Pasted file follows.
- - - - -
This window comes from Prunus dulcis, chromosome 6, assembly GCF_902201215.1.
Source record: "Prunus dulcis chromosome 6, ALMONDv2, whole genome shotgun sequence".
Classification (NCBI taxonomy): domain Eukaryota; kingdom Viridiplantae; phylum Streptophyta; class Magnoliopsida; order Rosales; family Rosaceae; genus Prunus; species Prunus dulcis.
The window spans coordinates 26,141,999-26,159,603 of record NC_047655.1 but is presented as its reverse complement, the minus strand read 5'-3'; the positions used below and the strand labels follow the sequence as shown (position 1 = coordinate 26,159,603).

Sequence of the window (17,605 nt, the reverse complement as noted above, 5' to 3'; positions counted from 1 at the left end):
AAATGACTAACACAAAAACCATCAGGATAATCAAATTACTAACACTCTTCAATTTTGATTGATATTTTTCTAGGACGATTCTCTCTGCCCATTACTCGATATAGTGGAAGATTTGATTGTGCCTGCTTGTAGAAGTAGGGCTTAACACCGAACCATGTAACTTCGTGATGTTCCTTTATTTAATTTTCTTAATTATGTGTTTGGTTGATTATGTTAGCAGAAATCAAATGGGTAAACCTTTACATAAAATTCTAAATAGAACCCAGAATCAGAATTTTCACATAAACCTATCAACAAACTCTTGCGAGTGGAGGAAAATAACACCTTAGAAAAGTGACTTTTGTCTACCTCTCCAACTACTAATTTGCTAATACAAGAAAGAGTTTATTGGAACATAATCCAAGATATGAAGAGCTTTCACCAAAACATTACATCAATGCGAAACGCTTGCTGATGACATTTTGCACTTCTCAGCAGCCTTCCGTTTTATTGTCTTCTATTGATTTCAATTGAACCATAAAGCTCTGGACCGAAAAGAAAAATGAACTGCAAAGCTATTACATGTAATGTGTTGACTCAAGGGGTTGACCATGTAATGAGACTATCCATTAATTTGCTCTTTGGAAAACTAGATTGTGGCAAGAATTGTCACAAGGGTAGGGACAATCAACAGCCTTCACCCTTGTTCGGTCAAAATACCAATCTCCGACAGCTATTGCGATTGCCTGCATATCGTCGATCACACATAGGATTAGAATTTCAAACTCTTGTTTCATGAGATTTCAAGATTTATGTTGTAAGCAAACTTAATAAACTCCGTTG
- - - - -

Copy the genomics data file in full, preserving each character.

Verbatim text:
This window comes from Prunus dulcis, chromosome 6, assembly GCF_902201215.1.
Source record: "Prunus dulcis chromosome 6, ALMONDv2, whole genome shotgun sequence".
Classification (NCBI taxonomy): domain Eukaryota; kingdom Viridiplantae; phylum Streptophyta; class Magnoliopsida; order Rosales; family Rosaceae; genus Prunus; species Prunus dulcis.
The window spans coordinates 26,141,999-26,159,603 of record NC_047655.1 but is presented as its reverse complement, the minus strand read 5'-3'; the positions used below and the strand labels follow the sequence as shown (position 1 = coordinate 26,159,603).

Sequence of the window (17,605 nt, the reverse complement as noted above, 5' to 3'; positions counted from 1 at the left end):
AAATGACTAACACAAAAACCATCAGGATAATCAAATTACTAACACTCTTCAATTTTGATTGATATTTTTCTAGGACGATTCTCTCTGCCCATTACTCGATATAGTGGAAGATTTGATTGTGCCTGCTTGTAGAAGTAGGGCTTAACACCGAACCATGTAACTTCGTGATGTTCCTTTATTTAATTTTCTTAATTATGTGTTTGGTTGATTATGTTAGCAGAAATCAAATGGGTAAACCTTTACATAAAATTCTAAATAGAACCCAGAATCAGAATTTTCACATAAACCTATCAACAAACTCTTGCGAGTGGAGGAAAATAACACCTTAGAAAAGTGACTTTTGTCTACCTCTCCAACTACTAATTTGCTAATACAAGAAAGAGTTTATTGGAACATAATCCAAGATATGAAGAGCTTTCACCAAAACATTACATCAATGCGAAACGCTTGCTGATGACATTTTGCACTTCTCAGCAGCCTTCCGTTTTATTGTCTTCTATTGATTTCAATTGAACCATAAAGCTCTGGACCGAAAAGAAAAATGAACTGCAAAGCTATTACATGTAATGTGTTGACTCAAGGGGTTGACCATGTAATGAGACTATCCATTAATTTGCTCTTTGGAAAACTAGATTGTGGCAAGAATTGTCACAAGGGTAGGGACAATCAACAGCCTTCACCCTTGTTCGGTCAAAATACCAATCTCCGACAGCTATTGCGATTGCCTGCATATCGTCGATCACACATAGGATTAGAATTTCAAACTCTTGTTTCATGAGATTTCAAGATTTATGTTGTAAGCAAACTTAATAAACTCCGTTG